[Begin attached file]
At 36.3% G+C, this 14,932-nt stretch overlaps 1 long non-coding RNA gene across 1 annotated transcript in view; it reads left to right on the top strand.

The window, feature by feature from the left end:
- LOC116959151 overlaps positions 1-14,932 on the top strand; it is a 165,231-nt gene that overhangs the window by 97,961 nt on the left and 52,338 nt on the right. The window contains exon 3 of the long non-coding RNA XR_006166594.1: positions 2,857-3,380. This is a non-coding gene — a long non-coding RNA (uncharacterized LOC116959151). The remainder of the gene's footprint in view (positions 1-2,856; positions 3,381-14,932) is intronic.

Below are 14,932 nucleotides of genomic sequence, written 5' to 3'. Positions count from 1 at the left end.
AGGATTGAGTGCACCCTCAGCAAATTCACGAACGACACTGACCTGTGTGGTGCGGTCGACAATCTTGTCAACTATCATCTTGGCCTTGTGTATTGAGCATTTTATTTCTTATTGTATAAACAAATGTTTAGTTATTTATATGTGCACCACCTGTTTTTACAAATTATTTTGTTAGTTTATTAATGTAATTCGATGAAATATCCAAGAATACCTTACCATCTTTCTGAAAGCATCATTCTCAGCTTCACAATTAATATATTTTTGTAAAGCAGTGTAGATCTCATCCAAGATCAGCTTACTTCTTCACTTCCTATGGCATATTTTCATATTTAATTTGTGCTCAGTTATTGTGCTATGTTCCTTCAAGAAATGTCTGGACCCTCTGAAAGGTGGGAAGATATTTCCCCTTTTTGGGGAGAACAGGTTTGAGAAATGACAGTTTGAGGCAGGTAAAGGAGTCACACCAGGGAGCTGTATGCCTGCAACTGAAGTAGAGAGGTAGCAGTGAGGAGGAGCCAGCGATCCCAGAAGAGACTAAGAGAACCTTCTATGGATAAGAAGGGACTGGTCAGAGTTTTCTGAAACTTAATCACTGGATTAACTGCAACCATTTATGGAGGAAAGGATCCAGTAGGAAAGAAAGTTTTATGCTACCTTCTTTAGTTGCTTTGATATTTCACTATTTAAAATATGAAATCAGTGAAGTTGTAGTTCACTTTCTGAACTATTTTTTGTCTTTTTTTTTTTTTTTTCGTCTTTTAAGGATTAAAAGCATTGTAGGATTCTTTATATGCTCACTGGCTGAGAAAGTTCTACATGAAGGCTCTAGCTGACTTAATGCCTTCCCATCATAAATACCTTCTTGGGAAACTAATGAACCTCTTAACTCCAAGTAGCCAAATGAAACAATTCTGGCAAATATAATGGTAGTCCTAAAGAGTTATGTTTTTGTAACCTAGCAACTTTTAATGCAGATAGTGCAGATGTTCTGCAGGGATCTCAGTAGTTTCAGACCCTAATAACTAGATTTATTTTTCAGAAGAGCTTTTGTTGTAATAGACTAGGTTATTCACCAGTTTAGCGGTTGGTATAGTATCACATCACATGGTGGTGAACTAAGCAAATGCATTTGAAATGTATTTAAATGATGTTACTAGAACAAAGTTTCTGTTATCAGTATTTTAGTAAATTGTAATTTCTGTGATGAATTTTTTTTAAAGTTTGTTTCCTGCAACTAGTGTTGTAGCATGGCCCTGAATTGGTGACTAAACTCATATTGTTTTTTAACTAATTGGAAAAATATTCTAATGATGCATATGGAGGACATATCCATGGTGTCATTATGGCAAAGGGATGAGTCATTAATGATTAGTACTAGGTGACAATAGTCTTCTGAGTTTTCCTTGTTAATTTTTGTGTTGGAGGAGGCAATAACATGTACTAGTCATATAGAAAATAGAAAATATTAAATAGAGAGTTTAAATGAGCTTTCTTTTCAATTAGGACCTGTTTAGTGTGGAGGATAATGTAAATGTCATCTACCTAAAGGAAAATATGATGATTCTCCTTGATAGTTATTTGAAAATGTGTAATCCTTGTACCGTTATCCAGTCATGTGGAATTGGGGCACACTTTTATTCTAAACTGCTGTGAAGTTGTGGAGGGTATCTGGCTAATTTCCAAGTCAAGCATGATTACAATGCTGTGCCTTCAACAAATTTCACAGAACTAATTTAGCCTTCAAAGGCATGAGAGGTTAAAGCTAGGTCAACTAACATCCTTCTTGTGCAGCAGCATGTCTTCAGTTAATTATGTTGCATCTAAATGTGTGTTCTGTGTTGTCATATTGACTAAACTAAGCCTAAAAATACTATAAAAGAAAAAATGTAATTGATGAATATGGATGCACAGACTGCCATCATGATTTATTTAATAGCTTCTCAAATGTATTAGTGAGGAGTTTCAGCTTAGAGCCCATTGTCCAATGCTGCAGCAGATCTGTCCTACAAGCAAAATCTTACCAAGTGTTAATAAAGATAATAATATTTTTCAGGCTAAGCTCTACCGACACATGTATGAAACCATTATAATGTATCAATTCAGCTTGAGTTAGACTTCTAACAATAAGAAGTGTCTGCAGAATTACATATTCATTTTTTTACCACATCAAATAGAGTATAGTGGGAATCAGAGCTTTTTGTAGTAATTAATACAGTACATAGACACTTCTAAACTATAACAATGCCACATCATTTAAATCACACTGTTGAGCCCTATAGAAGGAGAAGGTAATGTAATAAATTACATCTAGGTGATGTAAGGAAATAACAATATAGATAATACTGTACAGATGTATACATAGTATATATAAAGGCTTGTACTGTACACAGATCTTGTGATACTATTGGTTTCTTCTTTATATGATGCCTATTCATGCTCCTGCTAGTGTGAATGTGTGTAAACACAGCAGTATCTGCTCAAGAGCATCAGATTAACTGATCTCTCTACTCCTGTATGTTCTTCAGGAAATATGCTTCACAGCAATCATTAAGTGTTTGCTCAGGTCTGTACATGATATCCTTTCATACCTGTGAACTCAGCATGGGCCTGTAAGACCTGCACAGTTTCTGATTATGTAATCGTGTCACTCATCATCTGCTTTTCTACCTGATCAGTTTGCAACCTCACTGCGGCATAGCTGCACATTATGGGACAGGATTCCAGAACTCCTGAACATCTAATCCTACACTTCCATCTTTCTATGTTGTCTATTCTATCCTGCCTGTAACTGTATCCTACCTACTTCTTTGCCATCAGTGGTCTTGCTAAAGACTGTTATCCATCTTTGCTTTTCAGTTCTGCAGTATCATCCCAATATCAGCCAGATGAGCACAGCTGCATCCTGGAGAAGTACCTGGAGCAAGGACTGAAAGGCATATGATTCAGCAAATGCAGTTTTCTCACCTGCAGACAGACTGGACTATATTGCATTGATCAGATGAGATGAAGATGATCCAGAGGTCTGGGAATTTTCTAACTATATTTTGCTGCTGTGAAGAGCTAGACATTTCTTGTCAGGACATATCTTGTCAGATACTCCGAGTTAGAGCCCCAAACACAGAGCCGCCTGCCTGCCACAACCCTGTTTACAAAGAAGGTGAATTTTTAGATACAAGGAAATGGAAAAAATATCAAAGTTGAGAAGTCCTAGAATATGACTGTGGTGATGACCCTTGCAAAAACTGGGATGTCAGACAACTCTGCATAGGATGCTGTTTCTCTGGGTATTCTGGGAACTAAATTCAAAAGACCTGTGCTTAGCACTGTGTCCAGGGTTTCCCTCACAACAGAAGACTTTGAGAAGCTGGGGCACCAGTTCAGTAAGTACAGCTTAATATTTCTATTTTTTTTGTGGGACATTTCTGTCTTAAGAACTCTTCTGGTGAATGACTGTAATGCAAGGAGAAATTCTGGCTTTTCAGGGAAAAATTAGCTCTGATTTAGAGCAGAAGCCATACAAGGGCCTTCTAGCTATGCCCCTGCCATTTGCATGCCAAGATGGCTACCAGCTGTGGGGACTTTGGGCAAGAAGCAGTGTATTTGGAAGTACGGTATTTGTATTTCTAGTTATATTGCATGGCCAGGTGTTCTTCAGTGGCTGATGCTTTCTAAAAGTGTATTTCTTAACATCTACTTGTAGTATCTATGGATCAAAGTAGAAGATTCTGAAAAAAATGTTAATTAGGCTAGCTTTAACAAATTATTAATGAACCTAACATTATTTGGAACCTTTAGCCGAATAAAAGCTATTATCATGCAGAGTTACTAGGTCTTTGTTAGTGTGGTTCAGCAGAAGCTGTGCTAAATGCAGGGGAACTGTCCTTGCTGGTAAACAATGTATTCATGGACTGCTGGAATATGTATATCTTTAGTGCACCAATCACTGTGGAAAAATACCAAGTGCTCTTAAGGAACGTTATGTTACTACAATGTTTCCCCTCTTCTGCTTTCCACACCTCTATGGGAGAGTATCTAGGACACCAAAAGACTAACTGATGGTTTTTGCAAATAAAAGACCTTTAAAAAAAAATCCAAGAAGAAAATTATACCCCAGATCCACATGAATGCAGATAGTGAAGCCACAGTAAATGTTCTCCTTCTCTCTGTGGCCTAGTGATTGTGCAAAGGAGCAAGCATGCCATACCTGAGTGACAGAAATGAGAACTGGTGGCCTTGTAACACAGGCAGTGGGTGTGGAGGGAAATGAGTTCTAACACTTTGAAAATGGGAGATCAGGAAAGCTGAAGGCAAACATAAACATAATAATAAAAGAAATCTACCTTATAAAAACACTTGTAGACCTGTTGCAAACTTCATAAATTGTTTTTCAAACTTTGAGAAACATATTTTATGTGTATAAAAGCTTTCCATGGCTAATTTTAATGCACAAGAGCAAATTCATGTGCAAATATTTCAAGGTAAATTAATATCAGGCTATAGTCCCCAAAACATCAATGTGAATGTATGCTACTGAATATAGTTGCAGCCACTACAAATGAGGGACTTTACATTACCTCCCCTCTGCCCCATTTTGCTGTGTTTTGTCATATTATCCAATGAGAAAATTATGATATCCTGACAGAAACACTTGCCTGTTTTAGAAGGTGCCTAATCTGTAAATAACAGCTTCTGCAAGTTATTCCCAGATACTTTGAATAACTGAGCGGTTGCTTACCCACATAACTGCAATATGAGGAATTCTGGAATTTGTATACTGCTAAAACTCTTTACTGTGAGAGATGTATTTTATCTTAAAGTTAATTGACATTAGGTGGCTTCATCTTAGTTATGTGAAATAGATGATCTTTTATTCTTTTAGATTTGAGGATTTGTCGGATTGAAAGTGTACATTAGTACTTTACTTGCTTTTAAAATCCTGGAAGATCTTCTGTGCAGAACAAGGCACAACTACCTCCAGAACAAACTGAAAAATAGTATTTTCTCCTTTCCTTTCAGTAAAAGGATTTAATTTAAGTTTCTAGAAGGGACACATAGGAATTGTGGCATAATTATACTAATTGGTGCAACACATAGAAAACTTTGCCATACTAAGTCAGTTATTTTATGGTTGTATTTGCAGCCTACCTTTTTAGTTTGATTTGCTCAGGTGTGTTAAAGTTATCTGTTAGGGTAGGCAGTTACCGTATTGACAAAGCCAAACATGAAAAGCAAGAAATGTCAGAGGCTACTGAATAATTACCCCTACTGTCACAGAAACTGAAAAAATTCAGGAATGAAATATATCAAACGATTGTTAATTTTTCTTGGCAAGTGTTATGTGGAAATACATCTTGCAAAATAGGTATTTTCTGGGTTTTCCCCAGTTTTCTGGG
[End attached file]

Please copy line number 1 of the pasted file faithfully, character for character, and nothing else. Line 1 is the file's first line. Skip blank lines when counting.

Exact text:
At 36.3% G+C, this 14,932-nt stretch overlaps 1 long non-coding RNA gene across 1 annotated transcript in view; it reads left to right on the top strand.